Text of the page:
By Jessica Maness, LCSW, Long Valley Health Center

Frank feels depressed. He has a difficult time getting out of bed in the morning and facing the various tasks at hand.  He finds he is generally on edge and irritable with others, and just cannot seem to concentrate clearly or find a sense of accomplishment.  When he has a conversation with another person, Frank finds that he walks away from it feeling misunderstood or as if he has failed in some way.  Frank also has a difficult time finding enjoyment in his tasks and hobbies and does not sleep well at night.  He has felt this way, to some degree, “for as long as I can remember”.

Shawna may feel down or depressed for a few weeks straight, and then experience a period of “better, even good”.  She also has periods of intense anxiety where she just cannot seem to relax, stop worrying and enjoy her life.  Overall, Shawna is highly functioning and has some good relationships.  She finds periods of her life to be enjoyable, and others, well not so much.  Shawna will tell you that when she crashes “it is really bad”, but she generally has faith that it will become good again. She experiences periods of time where she does not find interest in food and where she sleeps more than usual.

Both of these individuals are experiencing depression in varying forms, and every case of depression can be all but “typical”.  Often depression manifests first, or along with, some type of anxiety. Frequent emotional outbursts coupled with avoidance of certain situations, social or situational, can be markers for a person (particularly a teenager) experiencing anxiety or depression. With depression, there is often a set beliefs that are maladaptive or simply not true.  Common examples are: “I am worthless”, “I am a failure”, “No one will ever love me”, “The world would be better/easier without me”, “I cannot do anything right”, “It is always going to be this way”.  Many people who experience episodes of depression, will realize in the periods they feel better, that their beliefs during more severe times were irrational and unfounded.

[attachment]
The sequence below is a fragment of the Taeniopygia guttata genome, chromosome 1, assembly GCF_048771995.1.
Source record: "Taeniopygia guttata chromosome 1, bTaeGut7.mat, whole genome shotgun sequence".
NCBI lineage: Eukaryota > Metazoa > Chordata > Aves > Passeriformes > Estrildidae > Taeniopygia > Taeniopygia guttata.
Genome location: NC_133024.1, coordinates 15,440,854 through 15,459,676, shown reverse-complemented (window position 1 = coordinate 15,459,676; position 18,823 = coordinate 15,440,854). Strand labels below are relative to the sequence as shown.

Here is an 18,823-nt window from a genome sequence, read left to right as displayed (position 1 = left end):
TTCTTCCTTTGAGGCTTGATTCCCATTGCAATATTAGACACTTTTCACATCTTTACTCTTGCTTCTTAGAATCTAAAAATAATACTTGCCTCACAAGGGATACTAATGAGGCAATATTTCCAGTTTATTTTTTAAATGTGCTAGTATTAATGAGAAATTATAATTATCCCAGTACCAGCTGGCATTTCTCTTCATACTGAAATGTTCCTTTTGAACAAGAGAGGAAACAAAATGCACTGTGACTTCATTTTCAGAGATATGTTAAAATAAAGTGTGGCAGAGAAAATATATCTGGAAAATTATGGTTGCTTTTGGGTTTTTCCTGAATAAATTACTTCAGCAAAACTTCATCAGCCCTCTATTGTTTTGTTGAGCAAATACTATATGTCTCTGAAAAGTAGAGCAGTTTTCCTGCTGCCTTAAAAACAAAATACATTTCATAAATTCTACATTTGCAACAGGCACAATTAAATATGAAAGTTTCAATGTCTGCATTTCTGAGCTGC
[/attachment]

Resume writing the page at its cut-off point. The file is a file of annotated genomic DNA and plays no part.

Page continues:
The importance of seeing our loved ones as whole people, even when they are unable to function within society’s expectations (or their own for that matter), seems paramount to healing.  Few people ask to be depressed. Though when an illness is “mentally” or “chemically” based we seem to have more of a propensity to believe that a sick person can somehow “just get over it” or “just do things that make you happy”. When helping a depressed loved one, it is also important to stay positive while being careful not to chastise or attempt to “change” the person into a positive thinker like you are. Sometimes, attempting to impose our own positivity onto a depressed person only causes them to feel worse. Much of the time, the best help is simply to listen.

Suicidal thoughts are common with individuals who experience depression, though often when someone is at their lowest they have no energy to contemplate or carry out a suicide plan.  The most dangerous time for suicide is actually when this person begins to feel just a little better.  If someone you love ever talks about suicidal thoughts, do your best to listen and to express your concern for them. Remember that there can be a great deal of shame around this experience and these thoughts, so try to just be supportive and let them know you love and care for them. If there is any planning for suicide or intention to follow through, get help right away.  Communicate to the individual that you care enough to do whatever it takes to keep them safe, until they feel well enough to keep themselves safe.  Do not leave them alone. The crisis line number for Mendocino County is: 1-855-838-0404. Also remember: research shows that asking someone if they are thinking about suicide does not make it more likely that they will become suicidal.  It is perfectly alright to ask.

Those taking care of people experiencing depression seem to do better with their own support system as well.  There are sources of help, such as support groups (like NAMI), individual therapy, friends and family. In this way, caretakers can learn how to make healthy boundaries and provide their own self-care while they are also caring for their sick loved one.

Thanks for reading, Laytonville.  If there is a subject you would like to read about, please mail your topics to PO Box 870.  Until next time, Be Well.